Vinnies backs ALP announcement on affordable housing target

Jack de Groot, CEO St Vincent de Paul Society, welcomes the NSW Opposition announcement today that at least 25 per cent of new properties constructed on government-owned land will be set aside as affordable housing.

“What Luke Foley announced today is probably the most significant and ambitious plan that any state in Australia has proposed. If elected to government, the ALP would be offering a solution to housing security in our most populous state.

“We support their proposal, especially their promise that 15 per cent of privately owned land to be rezoned for housing will be designated for affordable housing,” says Mr de Groot.

“In fact, their commitment to 25 per cent inclusionary zoning exceeds the Society’s demands, which is positive.

“We launched a petition late last year calling for a change to NSW planning laws to include 15 per cent inclusionary zoning. It has received over 16,000 signatures, demonstrating just how much this issue resonates with everyday Australians.

“On the first day of her premiership Gladys Berejiklian voiced her commitment to combatting the housing crisis, saying it was the biggest issue facing us as a state. Now the Labor Party has stepped up with their vision.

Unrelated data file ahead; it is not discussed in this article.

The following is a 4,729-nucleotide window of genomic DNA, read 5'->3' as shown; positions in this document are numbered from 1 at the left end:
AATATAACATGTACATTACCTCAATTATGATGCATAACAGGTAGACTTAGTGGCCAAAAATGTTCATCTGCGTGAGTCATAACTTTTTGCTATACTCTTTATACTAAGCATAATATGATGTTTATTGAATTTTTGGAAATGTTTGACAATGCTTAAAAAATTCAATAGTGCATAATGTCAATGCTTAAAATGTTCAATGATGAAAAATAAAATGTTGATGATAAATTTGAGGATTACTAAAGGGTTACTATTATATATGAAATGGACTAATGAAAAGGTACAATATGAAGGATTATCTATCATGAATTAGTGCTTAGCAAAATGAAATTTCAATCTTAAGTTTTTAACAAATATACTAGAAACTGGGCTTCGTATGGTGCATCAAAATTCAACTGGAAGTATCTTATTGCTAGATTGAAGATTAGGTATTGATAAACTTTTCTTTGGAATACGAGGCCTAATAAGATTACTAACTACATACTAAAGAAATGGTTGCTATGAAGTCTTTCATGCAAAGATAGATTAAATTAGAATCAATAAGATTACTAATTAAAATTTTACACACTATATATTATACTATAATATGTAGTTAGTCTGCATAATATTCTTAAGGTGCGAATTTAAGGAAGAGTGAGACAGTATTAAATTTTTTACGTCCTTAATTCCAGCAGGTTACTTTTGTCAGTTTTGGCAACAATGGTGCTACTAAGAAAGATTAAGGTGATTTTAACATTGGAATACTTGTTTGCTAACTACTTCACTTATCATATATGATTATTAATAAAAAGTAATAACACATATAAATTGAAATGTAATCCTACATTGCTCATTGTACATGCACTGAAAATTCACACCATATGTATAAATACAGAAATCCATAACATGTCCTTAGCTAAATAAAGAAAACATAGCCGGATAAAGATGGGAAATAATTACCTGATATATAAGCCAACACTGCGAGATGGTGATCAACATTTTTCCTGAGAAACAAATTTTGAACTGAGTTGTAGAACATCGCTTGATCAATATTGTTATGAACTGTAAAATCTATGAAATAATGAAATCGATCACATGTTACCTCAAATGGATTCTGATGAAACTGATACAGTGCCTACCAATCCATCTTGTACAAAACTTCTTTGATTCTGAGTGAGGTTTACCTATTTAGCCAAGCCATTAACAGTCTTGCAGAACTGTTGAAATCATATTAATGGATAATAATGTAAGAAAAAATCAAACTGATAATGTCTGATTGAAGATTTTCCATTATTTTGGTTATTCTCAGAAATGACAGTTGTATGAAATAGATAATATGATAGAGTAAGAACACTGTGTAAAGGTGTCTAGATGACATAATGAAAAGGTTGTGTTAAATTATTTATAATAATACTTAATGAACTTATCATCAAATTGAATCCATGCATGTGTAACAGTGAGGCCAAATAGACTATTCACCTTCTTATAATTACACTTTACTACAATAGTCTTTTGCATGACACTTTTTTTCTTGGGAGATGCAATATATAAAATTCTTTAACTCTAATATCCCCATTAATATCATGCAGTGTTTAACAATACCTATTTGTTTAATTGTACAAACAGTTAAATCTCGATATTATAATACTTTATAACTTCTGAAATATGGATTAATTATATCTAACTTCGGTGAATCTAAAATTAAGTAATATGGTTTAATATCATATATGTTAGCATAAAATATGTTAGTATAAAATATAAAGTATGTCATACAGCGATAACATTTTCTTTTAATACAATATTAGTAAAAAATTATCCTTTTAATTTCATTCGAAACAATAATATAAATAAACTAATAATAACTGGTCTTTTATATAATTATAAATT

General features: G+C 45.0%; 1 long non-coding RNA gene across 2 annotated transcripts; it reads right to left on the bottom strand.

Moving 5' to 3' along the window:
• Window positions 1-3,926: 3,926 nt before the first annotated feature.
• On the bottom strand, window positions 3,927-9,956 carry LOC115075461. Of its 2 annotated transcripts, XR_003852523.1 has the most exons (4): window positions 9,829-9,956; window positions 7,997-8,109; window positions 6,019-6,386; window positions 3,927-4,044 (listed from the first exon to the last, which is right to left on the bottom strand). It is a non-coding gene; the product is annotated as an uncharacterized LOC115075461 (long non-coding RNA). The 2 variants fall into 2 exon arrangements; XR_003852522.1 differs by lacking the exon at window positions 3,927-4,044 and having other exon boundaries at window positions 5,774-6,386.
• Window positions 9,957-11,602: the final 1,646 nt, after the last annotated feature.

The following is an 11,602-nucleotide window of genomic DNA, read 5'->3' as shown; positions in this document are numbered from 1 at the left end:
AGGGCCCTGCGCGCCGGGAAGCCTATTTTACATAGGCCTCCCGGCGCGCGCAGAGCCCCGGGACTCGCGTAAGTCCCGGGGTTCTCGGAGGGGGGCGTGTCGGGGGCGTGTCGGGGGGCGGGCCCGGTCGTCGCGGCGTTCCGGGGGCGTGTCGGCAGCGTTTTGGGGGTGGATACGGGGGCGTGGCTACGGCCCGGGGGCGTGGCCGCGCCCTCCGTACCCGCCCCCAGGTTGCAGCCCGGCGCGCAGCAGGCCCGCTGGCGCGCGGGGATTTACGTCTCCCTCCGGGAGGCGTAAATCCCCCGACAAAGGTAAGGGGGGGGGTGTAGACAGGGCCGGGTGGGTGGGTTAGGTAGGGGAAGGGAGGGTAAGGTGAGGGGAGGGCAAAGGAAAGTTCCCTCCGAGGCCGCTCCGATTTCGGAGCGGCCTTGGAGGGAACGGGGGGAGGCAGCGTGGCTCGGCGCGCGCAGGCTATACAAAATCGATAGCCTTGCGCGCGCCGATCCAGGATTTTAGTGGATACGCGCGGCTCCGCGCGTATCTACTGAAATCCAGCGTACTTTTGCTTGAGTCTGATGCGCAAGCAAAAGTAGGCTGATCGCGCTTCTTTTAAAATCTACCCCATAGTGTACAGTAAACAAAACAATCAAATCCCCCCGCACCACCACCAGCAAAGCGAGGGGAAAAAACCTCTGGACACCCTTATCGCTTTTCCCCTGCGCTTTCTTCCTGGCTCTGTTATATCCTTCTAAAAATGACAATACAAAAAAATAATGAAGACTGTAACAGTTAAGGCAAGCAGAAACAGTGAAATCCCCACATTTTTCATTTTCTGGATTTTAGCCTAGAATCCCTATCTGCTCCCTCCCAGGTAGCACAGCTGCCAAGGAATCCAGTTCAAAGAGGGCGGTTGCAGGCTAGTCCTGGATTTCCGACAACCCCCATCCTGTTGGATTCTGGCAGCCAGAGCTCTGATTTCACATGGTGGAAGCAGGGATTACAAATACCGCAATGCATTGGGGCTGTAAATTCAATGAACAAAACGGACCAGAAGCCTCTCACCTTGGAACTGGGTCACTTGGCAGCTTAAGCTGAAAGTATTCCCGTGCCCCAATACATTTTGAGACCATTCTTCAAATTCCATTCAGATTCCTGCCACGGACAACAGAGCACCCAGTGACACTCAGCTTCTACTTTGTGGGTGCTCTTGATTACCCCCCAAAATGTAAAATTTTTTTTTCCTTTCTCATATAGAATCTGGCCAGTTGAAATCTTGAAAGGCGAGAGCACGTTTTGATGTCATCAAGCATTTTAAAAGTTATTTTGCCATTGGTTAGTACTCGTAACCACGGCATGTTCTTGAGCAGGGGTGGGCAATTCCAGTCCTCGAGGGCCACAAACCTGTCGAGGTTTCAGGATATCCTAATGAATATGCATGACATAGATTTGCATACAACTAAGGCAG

“We look forward to the Government’s budget on 20 June where we hope to see Premier Berejiklian following up her words with real action around affordable housing.

“Developments like the Bays Precinct, with plans for 16,000 new homes on publicly-owned land, must include a significant affordable housing component. It is ideally located for key city workers on lower incomes – they too have the right to live in close proximity to their workplace.

“The Opposition’s target to deliver close to 25,000 affordable homes each year will meet the needs of the 60,000-plus applicants now waiting for social housing in NSW. Average waiting periods exceed 10 years in Sydney and other areas of highest need.”

According to National Shelter, Sydney renters are on the threshold of disaster, with the average renter facing housing stress. Many low-income households are paying up to 70 per cent of their income on rents. When over 30 per cent of income goes to accommodation, the result is housing stress. It is estimated 875,000 households in Australia are experiencing housing stress right now.

In 2015-16, specialist homelessness agencies like Vinnies assisted 279,000 people across Australia, equivalent to 1 in 85 Australians,[1] and 29 per cent sought help because they were experiencing housing stress.

Every day in NSW the Society helps thousands of people through home, hospital and prison visitation, homeless services for men, women and families, migrant and refugee assistance, support for those living with a mental illness, supported employment services for people with intellectual and other disabilities, budget counselling and youth programs.

[1] Australian Institute of Health and Welfare, Specialist Homelessness Services 2015-16.